Chopwell Woodland Park was part of an extensive forest area which stretched from just south of the River Tyne to Allenheads in Northumberland. This area of so-called Wildwood was formed about 6000 years ago and consisted of mixed deciduous trees, mainly oak and hazel. Most of these ancient trees, mainly oak, were used in the 17th and 18th century for ship and bridge building. The remnants of some of these trees still survive on the steep crags above the river Derwent.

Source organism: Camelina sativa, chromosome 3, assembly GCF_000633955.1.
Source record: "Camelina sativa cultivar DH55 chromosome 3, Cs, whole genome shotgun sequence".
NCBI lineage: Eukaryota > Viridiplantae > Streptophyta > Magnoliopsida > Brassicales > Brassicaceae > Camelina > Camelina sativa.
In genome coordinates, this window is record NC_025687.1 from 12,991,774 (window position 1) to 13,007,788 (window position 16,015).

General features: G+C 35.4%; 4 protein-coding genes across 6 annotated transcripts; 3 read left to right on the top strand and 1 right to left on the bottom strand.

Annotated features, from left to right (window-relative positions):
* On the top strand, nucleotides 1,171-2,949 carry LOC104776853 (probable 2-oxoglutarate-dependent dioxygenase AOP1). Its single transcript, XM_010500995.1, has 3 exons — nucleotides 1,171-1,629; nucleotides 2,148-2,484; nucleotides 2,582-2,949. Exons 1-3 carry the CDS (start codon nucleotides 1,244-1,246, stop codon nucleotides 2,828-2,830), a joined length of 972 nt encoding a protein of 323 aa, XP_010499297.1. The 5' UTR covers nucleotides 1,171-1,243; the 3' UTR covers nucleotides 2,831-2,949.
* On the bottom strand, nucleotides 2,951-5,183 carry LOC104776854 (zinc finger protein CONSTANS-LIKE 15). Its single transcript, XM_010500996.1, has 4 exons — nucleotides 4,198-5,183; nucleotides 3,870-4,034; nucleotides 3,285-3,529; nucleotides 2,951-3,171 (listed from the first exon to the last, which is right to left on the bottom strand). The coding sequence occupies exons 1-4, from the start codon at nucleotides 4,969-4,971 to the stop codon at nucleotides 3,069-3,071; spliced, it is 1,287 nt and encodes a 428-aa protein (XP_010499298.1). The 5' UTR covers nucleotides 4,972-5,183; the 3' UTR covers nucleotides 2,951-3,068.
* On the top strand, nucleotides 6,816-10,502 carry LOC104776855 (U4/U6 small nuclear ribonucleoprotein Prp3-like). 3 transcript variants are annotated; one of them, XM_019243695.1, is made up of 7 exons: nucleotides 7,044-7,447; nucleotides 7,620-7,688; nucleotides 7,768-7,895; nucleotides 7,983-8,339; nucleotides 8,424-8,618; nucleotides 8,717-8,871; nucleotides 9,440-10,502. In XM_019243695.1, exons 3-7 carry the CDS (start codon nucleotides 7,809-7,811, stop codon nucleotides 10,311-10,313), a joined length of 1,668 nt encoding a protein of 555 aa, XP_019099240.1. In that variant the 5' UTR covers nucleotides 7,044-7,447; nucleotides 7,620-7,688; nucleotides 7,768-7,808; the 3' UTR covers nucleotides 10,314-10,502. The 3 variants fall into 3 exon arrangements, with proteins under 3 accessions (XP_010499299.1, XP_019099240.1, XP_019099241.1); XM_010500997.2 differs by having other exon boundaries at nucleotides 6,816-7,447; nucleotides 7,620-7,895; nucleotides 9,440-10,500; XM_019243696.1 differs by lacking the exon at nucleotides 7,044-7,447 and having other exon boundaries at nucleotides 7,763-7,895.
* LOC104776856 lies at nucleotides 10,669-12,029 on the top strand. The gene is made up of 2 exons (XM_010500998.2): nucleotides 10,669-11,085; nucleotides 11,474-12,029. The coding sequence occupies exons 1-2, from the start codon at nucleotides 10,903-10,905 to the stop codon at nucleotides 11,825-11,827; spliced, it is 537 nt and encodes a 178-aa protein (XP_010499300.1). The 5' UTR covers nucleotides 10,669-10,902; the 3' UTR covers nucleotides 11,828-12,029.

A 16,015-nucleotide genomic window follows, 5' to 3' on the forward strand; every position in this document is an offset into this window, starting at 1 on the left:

In more recent times Chopwell Wood has been recognised as a PAWS, Plantation on Ancient Woodland Site. The meaning of this is that it is the site of an ancient forest but has now been planted with modern timber crops. During World War II three bombs were dropped on the Wood, creating three deep craters. These eventually filled with water and, over the years, have provided habitats for a wide range of wildlife.